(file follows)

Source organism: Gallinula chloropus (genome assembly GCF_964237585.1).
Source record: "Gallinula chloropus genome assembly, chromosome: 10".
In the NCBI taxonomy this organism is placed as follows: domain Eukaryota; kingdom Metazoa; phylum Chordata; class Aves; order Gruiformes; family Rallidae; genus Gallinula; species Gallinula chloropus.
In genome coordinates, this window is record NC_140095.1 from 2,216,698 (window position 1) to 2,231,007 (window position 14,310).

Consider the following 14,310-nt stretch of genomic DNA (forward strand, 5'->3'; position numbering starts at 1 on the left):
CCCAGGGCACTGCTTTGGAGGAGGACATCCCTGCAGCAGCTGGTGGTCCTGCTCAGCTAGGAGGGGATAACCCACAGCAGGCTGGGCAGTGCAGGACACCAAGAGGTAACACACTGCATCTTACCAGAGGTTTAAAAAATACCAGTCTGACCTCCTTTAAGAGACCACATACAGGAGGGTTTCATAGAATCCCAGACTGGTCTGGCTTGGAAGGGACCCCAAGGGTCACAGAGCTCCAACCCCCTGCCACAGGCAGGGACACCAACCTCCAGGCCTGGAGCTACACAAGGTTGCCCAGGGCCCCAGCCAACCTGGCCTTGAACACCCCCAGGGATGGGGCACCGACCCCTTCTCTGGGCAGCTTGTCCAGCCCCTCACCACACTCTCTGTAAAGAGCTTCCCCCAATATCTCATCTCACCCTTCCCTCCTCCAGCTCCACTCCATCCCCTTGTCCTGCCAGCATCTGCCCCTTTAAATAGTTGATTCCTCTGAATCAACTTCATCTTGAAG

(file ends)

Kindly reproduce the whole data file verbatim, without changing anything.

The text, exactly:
Source organism: Gallinula chloropus (genome assembly GCF_964237585.1).
Source record: "Gallinula chloropus genome assembly, chromosome: 10".
In the NCBI taxonomy this organism is placed as follows: domain Eukaryota; kingdom Metazoa; phylum Chordata; class Aves; order Gruiformes; family Rallidae; genus Gallinula; species Gallinula chloropus.
In genome coordinates, this window is record NC_140095.1 from 2,216,698 (window position 1) to 2,231,007 (window position 14,310).

Consider the following 14,310-nt stretch of genomic DNA (forward strand, 5'->3'; position numbering starts at 1 on the left):
CCCAGGGCACTGCTTTGGAGGAGGACATCCCTGCAGCAGCTGGTGGTCCTGCTCAGCTAGGAGGGGATAACCCACAGCAGGCTGGGCAGTGCAGGACACCAAGAGGTAACACACTGCATCTTACCAGAGGTTTAAAAAATACCAGTCTGACCTCCTTTAAGAGACCACATACAGGAGGGTTTCATAGAATCCCAGACTGGTCTGGCTTGGAAGGGACCCCAAGGGTCACAGAGCTCCAACCCCCTGCCACAGGCAGGGACACCAACCTCCAGGCCTGGAGCTACACAAGGTTGCCCAGGGCCCCAGCCAACCTGGCCTTGAACACCCCCAGGGATGGGGCACCGACCCCTTCTCTGGGCAGCTTGTCCAGCCCCTCACCACACTCTCTGTAAAGAGCTTCCCCCAATATCTCATCTCACCCTTCCCTCCTCCAGCTCCACTCCATCCCCTTGTCCTGCCAGCATCTGCCCCTTTAAATAGTTGATTCCTCTGAATCAACTTCATCTTGAAG